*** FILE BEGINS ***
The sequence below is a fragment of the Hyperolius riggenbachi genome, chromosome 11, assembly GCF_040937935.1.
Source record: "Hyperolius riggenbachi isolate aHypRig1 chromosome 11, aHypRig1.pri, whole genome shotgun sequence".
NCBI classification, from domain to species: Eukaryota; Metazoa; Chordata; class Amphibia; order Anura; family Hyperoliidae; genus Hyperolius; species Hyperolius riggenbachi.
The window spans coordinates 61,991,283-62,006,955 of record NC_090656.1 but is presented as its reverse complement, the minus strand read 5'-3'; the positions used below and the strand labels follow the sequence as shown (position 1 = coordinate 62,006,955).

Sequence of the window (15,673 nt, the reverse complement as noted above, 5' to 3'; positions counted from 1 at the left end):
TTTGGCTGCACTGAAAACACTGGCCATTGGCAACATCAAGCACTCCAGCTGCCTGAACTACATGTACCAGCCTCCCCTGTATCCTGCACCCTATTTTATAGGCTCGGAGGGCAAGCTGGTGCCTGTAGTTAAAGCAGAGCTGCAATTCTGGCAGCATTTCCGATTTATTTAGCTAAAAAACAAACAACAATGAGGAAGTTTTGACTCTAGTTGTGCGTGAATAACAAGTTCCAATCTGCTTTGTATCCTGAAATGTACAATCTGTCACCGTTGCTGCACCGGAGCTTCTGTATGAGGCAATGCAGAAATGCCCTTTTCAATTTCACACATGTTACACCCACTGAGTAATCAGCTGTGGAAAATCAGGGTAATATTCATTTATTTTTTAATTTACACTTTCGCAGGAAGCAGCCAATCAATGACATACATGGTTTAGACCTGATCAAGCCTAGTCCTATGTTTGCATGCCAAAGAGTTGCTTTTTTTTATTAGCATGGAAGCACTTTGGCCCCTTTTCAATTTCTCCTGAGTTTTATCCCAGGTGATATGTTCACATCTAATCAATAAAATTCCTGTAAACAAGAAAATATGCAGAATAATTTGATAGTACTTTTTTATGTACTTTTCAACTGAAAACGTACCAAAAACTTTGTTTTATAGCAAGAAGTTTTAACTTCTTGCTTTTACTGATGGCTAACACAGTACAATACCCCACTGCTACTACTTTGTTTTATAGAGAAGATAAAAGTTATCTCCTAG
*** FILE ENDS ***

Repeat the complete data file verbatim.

The sequence below is a fragment of the Hyperolius riggenbachi genome, chromosome 11, assembly GCF_040937935.1.
Source record: "Hyperolius riggenbachi isolate aHypRig1 chromosome 11, aHypRig1.pri, whole genome shotgun sequence".
NCBI classification, from domain to species: Eukaryota; Metazoa; Chordata; class Amphibia; order Anura; family Hyperoliidae; genus Hyperolius; species Hyperolius riggenbachi.
The window spans coordinates 61,991,283-62,006,955 of record NC_090656.1 but is presented as its reverse complement, the minus strand read 5'-3'; the positions used below and the strand labels follow the sequence as shown (position 1 = coordinate 62,006,955).

Sequence of the window (15,673 nt, the reverse complement as noted above, 5' to 3'; positions counted from 1 at the left end):
TTTGGCTGCACTGAAAACACTGGCCATTGGCAACATCAAGCACTCCAGCTGCCTGAACTACATGTACCAGCCTCCCCTGTATCCTGCACCCTATTTTATAGGCTCGGAGGGCAAGCTGGTGCCTGTAGTTAAAGCAGAGCTGCAATTCTGGCAGCATTTCCGATTTATTTAGCTAAAAAACAAACAACAATGAGGAAGTTTTGACTCTAGTTGTGCGTGAATAACAAGTTCCAATCTGCTTTGTATCCTGAAATGTACAATCTGTCACCGTTGCTGCACCGGAGCTTCTGTATGAGGCAATGCAGAAATGCCCTTTTCAATTTCACACATGTTACACCCACTGAGTAATCAGCTGTGGAAAATCAGGGTAATATTCATTTATTTTTTAATTTACACTTTCGCAGGAAGCAGCCAATCAATGACATACATGGTTTAGACCTGATCAAGCCTAGTCCTATGTTTGCATGCCAAAGAGTTGCTTTTTTTTATTAGCATGGAAGCACTTTGGCCCCTTTTCAATTTCTCCTGAGTTTTATCCCAGGTGATATGTTCACATCTAATCAATAAAATTCCTGTAAACAAGAAAATATGCAGAATAATTTGATAGTACTTTTTTATGTACTTTTCAACTGAAAACGTACCAAAAACTTTGTTTTATAGCAAGAAGTTTTAACTTCTTGCTTTTACTGATGGCTAACACAGTACAATACCCCACTGCTACTACTTTGTTTTATAGAGAAGATAAAAGTTATCTCCTAG